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An Unauthorized Peek at the Great Shaming Taking Place at an Institution of Higher Learning Near You (and Other Fireside Tales)

In what sense could a man like Bret Weinstein be a racist? If he is racist, surely anyone (maybe even everyone) could be racist. Perhaps this is precisely the point. Screenwriter and filmmaker, Stephen Beckner, ponders privilege and parity in a postmodern world, weighing in on the many Grand American Shaming Experiments taking place right now, and their potentially enormous personal, political, and cultural opportunity costs.

I Am Not a Racist, And So Are You

“The world is not dialectical—it is sworn to extremes, not to equilibrium, sworn to radical antagonism, not to reconciliation or synthesis.” —Jean Baudrillard

“Philosophy and the study of the actual world have the same relation to one another as masturbation and sexual love.”
—Karl Marx and Friedrich Engels

I have a confession to make. I can be a real idiot. Throughout the course of my life, and on an embarrassing variety of subjects, I have displayed the kind of rank ignorance that could tempt a gifted fifth grader to break out into a victory dance. My simple defense for this random cluelessness is that like most people, I didn’t know what I didn’t know. What I can’t so easily defend are those times in my life when I was willfully ignorant, when I went above and beyond in my determination not to understand something. I found myself thinking of those times while watching the YouTube videos of the uprising in miniature at Evergreen State College. In May of 2017, this normally quiet, liberal arts institution saw students barricade a building and hold hostage college president and jellyfish impersonator George Bridges, who negotiated settlement terms with his student captors with his hands behind his back to avoid micro-aggressive gestures. This was followed by anonymous death threats, campus closures, and a sharp uptick in the sightings of baseball bats, apparently the sensitivity training tool of choice for stylish social justice enforcers.

Oppression Disguised as Equity, Testimony of Bret S. Weinstein, United States House of Representatives, May 22, 2018 (https://youtu.be/uRIKJCKWla4)

Oppression Disguised as Equity. The testimony of Bret Weinstein to the United States House of Representatives, May 22, 2018

It is trenchant irony that this latest manifestation of campus PC bullying gone wild began with what Evergreen bills as a way to “explore and celebrate the richness of our diversity.” Since the 1970s the campus has held a Day of Absence, in which faculty and students of color voluntarily absent themselves from the campus. The idea came from a play by Douglas Turner Ward, in which a town wakes up to find that all its African American citizens have disappeared.1 Perhaps in response to the political ascendency of a certain Donald Trump, the organizers decided it was the right time to up the ante and make a bolder statement. This year’s Day of Absence would be inverted, and white students and faculty would be asked to leave campus.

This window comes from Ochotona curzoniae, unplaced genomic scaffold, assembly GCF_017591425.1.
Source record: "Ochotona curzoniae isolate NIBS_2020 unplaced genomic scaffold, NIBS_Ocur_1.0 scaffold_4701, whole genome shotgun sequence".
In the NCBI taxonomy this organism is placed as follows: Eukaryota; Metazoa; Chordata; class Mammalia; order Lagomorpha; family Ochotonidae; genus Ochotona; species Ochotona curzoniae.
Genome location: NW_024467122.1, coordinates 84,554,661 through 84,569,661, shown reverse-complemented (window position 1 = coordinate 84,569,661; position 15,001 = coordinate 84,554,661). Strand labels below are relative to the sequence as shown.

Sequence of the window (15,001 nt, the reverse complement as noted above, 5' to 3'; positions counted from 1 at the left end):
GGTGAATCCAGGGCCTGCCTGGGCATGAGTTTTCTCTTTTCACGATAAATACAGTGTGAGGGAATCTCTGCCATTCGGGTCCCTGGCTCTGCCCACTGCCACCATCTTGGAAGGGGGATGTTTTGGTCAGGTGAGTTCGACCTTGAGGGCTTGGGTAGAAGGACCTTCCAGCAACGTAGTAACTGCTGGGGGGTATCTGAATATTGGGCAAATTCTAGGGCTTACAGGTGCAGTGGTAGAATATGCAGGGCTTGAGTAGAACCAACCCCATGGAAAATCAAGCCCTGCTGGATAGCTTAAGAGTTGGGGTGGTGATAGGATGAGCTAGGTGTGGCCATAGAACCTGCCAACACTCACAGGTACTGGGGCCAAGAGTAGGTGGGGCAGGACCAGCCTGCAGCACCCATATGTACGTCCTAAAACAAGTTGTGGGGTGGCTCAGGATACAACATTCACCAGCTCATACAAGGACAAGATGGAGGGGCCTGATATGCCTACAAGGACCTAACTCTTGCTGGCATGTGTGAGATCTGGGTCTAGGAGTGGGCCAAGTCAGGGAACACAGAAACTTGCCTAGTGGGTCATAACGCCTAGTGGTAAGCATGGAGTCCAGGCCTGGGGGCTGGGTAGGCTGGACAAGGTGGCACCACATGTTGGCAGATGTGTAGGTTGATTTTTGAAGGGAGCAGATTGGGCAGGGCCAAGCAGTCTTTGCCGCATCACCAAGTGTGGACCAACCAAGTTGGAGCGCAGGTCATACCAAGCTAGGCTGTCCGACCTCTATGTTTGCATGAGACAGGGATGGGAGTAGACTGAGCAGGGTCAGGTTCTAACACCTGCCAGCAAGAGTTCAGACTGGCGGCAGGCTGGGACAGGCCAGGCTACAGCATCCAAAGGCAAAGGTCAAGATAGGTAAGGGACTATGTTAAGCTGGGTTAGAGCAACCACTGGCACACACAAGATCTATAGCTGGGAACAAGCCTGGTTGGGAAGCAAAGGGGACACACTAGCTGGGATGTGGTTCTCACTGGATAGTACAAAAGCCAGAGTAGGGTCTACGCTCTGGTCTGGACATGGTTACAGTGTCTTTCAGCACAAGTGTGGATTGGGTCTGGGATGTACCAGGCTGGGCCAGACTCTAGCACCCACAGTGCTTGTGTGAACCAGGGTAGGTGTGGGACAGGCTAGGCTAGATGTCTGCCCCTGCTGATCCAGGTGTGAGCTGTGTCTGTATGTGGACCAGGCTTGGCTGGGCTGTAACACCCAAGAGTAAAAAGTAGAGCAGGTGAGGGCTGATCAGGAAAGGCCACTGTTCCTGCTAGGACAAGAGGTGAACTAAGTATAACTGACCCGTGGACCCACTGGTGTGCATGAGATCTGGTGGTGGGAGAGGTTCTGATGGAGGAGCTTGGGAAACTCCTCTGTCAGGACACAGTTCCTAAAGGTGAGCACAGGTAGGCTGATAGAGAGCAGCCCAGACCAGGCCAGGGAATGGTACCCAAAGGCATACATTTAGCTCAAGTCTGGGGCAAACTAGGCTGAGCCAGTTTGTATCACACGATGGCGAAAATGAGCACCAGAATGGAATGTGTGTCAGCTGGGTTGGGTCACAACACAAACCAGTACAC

This did not sit well with Bret Weinstein, a white biology professor who has endorsed the event for years. Weinstein instead emailed a letter of dissent to the entire faculty, carefully explaining why the new and improved Day of Absence offended his principles:

There is a huge difference between a group or coalition deciding to voluntarily absent themselves from a shared space to highlight their vital and under-appreciated roles…and a group or coalition encouraging another group to go away. The first is a forceful call to consciousness which is, of course, crippling to the logic of oppression. The second is a show of force, and an act of oppression in and of itself.

This might have ended here. Both Weinstein and the event’s organizers made valid arguments, and after all, participation in the Day of Absence is voluntary. But somehow the email made it into the hands of some non-faculty recipients, whereupon it began to worm its way through the student body. Eventually the worm transformed into a great shaming beast comprised of some 50 students, who showed up at Professor Weinstein’s classroom and demanded his resignation. His purported offense was racism, but as I see it, his true crime was having the temerity to step into the path of a narrative barreling through the campus like a runaway train.

In the diversity movement, generalities do the driving, specificity rides shotgun at best […] turns out postmodernism is an equal opportunity underminer.

I vividly remember the first time my narrative was eaten alive by a larger more voracious one. In 1999 I went to the Academy Awards ceremony to protest Elia Kazan’s Lifetime Achievement Oscar. By then, my Angry Young Man phase should have surrendered gracefully to middle age, but even though I admired many of Kazan’s films, I could not get past the fact that he had named names at the HUAC (House Un-American Activities Committee) congressional hearings, and it felt wrong to celebrate a career that had thrived at the expense of others. In my mind the narrative I had constructed was like a precious and delicate Italian masterwork of moral chiaroscuro in which Kazan had crossed over into the shadows. But when Angry Young Me got to the Dorothy Chandler Pavilion where the Academy Awards were being held and made my way through the crush of limos and Shakespeare In Love fans, what I found had all the delicacy of an Ab-Ex scrawl—a couple of dozen others like me, outnumbered and out-enthused by a phalanx of, not Kazan supporters at all, but red-baiters and gone-to-pasture cold-warriors waving little plastic American flags like irksome pom-poms and shouting “pinkos!” and “commies!” through megaphones dialed to ten. Picture a school of principled but confused minnows swallowed en masse by an infuriated red, white and blue whale. […]

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